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update on matt bush's pitching career


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hitting 98 on the gun, maybe he won't be the next brien taylor afterall <_<


i love his modesty too (and his k/ip)




Bush Slides To Mound With Ease


No. 1 overall pick in 2004 is touching 98 mph as a pitcher


By Bill Mitchell

July 12, 2007 Print this article



PEORIA, Ariz.--Matt Bush is back with the Padres' Rookie-level Arizona League team . . . where his professional career started three years ago.


This was not exactly the Padres' plan for Bush when they selected the high school shortstop with the first overall pick in the 2004 draft.


After a well-documented, tumultuous start to his professional career, Bush struggled to hit at four minor league levels, compiling career batting numbers of .221/.291/.276 in his first three seasons. A series of injuries diminished his shortstop range, leaving him with only one plus tool--a powerful right arm.


The organization finally pulled the plug on Bush's career as a shortstop on May 30 with a long anticipated move to the mound. As surreal as his three-plus years with the Padres had been, it's fitting that Bush's last game as a position player came when the Padres' California League affiliate, high Class A Lake Elsinore, had "Dr. Seuss Night" at their home park. The Storm players, including Bush, donned red & white horizontally-striped socks for the night. The players had to dodge "Thing One" and "Thing Two" as they made their way from the dugout to take the field.


Right after the "Dr. Seuss" game, Bush was sent by the Padres to Arizona to begin his conversion to pitching. The results in the Arizona League were encouraging. Bush yielded no runs in his first four appearances, striking out 11 batters in just 5 1/3 innings. The composure and poise that he's shown on the mound belie the fact that he hasn't pitched competitively in more than three years.


"Very impressive. I was pleasantly surprised," said Dave Rajsich, Bush's AZL pitching coach. "He throws a lot better than I anticipated . . . His command is much better and his velocity is a little more than I expected. (He's) much more polished than I was expecting."


Bush, whose fastball has been clocked as high as 98, also did not expect to make such a rapid adjustment to the mound.


"I was kind of surprised the way my arm reacted," he said. "It felt really good. I was throwing the ball really well, right around the strike zone. I was surprised at how hard I was throwing. I didn't think I would be throwing that hard so soon."


Bush knows that he can't live by his fastball alone. The righthander has been using an effective curveball and a slider in games, while working on a changeup on the sidelines.


"My slider and curve ball are really good," Bush said "At times, I tend to overthrow (the curve). It's still very effective. The break on it is very good."


Bush's use of the slider caught Rajsich by surprise.


"The first time I saw him throw one," said Rajsich, "he threw it in the game for a called strikeout. He hadn't even thrown one of those in sidelines sessions. I asked him what it was. He told me it was a slider and that he had occasionally thrown one in high school. Every day, it's a little more of an adventure to find out just how much he does know about pitching. I'm really pleased with his poise and his command down in the zone."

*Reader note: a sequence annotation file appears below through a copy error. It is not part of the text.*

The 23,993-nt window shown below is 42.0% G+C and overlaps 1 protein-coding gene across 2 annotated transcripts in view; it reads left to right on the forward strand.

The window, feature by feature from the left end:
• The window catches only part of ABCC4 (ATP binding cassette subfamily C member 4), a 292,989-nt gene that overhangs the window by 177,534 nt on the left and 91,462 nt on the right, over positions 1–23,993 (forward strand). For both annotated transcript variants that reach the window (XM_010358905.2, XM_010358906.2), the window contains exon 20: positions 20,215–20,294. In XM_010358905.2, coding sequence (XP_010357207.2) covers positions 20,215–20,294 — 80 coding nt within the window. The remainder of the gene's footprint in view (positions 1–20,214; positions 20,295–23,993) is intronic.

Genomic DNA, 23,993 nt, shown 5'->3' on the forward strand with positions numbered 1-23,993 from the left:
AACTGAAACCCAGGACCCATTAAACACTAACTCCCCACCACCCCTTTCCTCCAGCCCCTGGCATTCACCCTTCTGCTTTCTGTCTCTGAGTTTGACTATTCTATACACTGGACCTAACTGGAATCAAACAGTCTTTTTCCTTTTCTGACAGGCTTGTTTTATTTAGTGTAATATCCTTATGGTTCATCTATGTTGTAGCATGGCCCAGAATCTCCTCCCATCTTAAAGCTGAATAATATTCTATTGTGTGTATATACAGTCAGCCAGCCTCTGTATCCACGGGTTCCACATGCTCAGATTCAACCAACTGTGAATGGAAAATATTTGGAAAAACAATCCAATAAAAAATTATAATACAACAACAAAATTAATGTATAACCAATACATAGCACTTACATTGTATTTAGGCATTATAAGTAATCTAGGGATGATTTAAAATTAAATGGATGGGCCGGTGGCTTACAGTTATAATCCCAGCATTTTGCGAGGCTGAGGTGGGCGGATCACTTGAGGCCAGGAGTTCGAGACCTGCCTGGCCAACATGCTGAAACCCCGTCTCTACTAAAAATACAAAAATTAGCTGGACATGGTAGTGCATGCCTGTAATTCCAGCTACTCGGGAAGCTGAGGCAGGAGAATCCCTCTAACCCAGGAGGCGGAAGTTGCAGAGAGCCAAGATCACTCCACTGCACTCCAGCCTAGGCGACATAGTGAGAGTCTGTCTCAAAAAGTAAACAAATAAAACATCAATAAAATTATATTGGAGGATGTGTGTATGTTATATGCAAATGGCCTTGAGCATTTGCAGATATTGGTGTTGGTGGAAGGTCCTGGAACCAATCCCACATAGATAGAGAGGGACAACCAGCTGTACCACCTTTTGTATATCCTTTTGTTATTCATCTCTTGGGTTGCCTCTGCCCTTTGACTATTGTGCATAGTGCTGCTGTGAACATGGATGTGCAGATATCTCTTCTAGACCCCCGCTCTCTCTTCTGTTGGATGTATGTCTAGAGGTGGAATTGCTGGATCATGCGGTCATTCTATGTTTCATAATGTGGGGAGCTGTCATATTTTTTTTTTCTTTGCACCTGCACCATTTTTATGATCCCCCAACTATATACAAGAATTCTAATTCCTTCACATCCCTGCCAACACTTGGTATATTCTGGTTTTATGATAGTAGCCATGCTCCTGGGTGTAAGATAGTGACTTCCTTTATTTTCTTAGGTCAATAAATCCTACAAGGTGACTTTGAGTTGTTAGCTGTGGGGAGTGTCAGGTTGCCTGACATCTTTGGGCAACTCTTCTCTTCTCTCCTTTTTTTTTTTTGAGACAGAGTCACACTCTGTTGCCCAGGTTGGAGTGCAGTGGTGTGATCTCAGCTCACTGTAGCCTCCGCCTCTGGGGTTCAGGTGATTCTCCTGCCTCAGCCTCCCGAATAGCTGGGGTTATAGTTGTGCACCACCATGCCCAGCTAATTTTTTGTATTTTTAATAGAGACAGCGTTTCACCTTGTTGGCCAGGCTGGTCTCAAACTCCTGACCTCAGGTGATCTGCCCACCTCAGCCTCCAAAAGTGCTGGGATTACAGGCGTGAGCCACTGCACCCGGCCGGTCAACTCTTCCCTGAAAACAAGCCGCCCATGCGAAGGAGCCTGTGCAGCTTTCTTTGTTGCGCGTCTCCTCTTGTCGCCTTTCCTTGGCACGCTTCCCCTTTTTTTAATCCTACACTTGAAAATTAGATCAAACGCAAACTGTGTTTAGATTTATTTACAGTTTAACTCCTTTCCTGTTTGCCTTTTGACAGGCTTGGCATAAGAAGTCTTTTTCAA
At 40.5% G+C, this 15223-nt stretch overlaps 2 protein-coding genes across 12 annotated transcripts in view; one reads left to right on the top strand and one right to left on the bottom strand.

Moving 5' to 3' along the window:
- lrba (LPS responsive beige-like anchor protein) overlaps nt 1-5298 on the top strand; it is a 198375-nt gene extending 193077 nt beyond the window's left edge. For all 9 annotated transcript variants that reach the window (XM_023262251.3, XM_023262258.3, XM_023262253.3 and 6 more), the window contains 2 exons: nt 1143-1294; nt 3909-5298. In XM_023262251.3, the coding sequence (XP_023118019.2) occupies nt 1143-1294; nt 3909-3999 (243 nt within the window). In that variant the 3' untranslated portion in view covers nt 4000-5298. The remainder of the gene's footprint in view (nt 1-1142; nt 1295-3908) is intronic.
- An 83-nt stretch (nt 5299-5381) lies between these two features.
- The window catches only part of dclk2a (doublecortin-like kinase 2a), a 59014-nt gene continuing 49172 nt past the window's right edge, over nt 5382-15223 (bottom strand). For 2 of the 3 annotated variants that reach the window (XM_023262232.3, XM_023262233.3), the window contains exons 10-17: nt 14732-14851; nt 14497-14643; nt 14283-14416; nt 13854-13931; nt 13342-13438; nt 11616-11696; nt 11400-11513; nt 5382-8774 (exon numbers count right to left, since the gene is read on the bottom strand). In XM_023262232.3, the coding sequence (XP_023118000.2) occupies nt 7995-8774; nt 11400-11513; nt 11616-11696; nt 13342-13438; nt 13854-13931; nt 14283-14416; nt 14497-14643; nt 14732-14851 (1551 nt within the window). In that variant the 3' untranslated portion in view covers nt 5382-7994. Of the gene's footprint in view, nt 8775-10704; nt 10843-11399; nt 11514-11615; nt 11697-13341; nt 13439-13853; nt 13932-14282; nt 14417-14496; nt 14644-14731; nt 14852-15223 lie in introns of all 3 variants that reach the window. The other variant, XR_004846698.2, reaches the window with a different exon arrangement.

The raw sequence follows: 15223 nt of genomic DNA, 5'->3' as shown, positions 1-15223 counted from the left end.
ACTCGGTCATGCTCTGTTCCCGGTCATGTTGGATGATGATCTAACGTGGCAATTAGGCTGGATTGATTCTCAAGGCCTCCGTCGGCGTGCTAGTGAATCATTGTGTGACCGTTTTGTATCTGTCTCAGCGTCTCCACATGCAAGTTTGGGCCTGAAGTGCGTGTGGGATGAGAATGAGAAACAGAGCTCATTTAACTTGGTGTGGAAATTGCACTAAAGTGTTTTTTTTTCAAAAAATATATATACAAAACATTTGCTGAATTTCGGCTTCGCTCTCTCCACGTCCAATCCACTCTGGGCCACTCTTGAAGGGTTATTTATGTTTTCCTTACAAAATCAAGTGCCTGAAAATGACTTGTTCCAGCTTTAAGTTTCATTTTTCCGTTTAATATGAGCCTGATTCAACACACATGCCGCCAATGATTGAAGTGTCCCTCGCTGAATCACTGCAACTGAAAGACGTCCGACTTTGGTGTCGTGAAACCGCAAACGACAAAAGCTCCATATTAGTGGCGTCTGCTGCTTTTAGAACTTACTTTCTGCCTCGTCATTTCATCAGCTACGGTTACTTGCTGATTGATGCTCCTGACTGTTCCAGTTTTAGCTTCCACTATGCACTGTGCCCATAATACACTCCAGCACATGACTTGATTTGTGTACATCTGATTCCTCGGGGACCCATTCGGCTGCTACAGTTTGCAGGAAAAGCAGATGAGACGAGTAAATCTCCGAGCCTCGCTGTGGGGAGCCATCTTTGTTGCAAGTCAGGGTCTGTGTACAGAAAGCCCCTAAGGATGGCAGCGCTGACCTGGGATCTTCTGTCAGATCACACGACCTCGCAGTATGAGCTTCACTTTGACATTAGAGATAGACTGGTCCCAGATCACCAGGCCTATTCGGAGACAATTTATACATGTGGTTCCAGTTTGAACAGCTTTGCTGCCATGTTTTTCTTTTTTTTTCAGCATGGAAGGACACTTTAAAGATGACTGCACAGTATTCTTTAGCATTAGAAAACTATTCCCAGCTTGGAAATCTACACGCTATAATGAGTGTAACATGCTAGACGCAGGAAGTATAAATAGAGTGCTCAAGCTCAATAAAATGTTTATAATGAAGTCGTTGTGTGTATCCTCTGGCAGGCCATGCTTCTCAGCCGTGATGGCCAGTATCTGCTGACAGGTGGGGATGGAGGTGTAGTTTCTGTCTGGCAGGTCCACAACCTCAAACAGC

Bush is already learning that he can't just rear back and try to throw everything past the hitters.


"What I started doing here was I found out that I threw 98 so well," Bush said. "I wanted to do it again, and I wanted to do it again. My arm hurt a little bit, so now I understand I'm going to be a guy that's going to sit in the mid 90s. Every now and then, when I feel good, I'll hump it up. But I can't be trying to hump it up all the time; it's not going to work."


Perhaps trying to throw hard is why Bush's arm was a little sore; he's not going to pitch for about a week, but an MRI turned up negative. Bush has noticeably added extra bulk to his body, looking heavier than his listed weight of 170.


"He's getting stronger in the core, which is what you want," Rajsich said. "The torso, the hips and the legs . . . that's all about driving (his pitch). Now he's got to elongate everything, especially the upper body, and get the muscles stretched so that the pitching works fine and easy, utilizing the core strength that he has and incorporating that into his delivery and making everything smooth."


Bush isn't convinced that he couldn't have made the big leagues as a shortstop. It's doubtful that he'd find many concurring opinions around the game. But he's still motivated to show the baseball world that he'll get there and repay the Padres for the significant investment they've made in him.


"They (the Padres) knew what they got when they drafted me," he said. "If shortstop didn't work out, they could move me to the mound. Either way, pitching or shortstop, I'm going to do what's best for me. I'm trying to help out my career as much as I can. Making it to the big leagues has always been my goal. If it's pitching, then that's great."


Rajsich has no doubt that this change is the right move for Bush.


"When you watch him, you see how much more relaxed he is on the mound," Rajsich said.


"Actually, the more I see him, I know he really was a pitcher. That's what he is."

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